Hurricane season is just weeks away, and soon enough Floridians could have to contemplate the pros and cons of evacuation.
Category 4 and 5 storms, once a rarity, are increasingly more common, with last decade’s Hurricanes Matthew, Irma, and Michael wreaking havoc.
In the year of COVID-19, some of those who evacuated or gone to shelters in the past may want to just ride it out at home, said Jared Moskowitz, head of the state’s Division of Emergency Management Wednesday in Miami.
“Obviously, as we get into hurricane season, we are continuing obviously to look at our plans, redevelop them, with COVID-19,” Moskowitz said.
“How do we look at evacuations? How do we do that? Do we have stay-at-home orders and mandatory evacuations based on the type of structure you have?”
“We always talk about ‘know your zone’,” Moskowitz said. “Now also it’s really ‘know your home’.”
People in homes built after 2002, Moskowitz suggested, “perhaps don’t have to evacuate, depending on the strength of the storm.”
Moskowitz offered no details as to how strong a forecast might require en masse movement from areas in harm’s way.
He also addressed the logistics of “mass congregant” shelters, which aren’t exactly conducive to social distancing.
“Protocols,” including temperature checks and separating people, are options.
“Perhaps we go away from that completely,” Moskowitz said, “and go to non-congregant sheltering in hotels.”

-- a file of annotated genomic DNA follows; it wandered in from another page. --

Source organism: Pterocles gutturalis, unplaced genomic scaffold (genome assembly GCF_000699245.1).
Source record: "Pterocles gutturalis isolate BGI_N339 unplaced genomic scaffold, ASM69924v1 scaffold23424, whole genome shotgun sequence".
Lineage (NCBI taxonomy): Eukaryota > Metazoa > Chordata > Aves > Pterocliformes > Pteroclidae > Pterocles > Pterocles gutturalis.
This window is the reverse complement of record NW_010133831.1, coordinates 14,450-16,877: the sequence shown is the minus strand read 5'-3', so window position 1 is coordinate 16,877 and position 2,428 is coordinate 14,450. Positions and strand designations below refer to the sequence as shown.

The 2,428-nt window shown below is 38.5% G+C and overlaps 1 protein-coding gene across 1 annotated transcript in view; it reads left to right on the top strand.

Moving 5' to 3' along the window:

Moskowitz added “we have been talking to FEMA almost daily about that plan,” describing the federal agency as a “real partner.”
Time is of the essence, Moskowitz noted, spotlighting the potential for “an earlier storm in June or July,” even as most notable Florida storms come in late-August, September, and early October.
Moskowitz has advocated fresh thinking on hurricane response for some time, as comments to the Reopen Florida Task Force suggested.
“Additionally, we’re not going to see the same level of volunteers. How are we going to accommodate? Well, perhaps we turn to crazy solutions, like going to teachers, going to state employees, and turning to folks that might be unemployed… and employ them, to take on jobs in hurricane season to help us,” he said last month.
“Usually when we have a big event, you’re talking about 10,000 volunteers come forward. We just don’t believe we are going to see that,” Moskowitz added.
Expectations in 2020 are for an above-average hurricane season in the Atlantic basin, one likely to be abetted by water temperatures that stayed warm throughout the winter.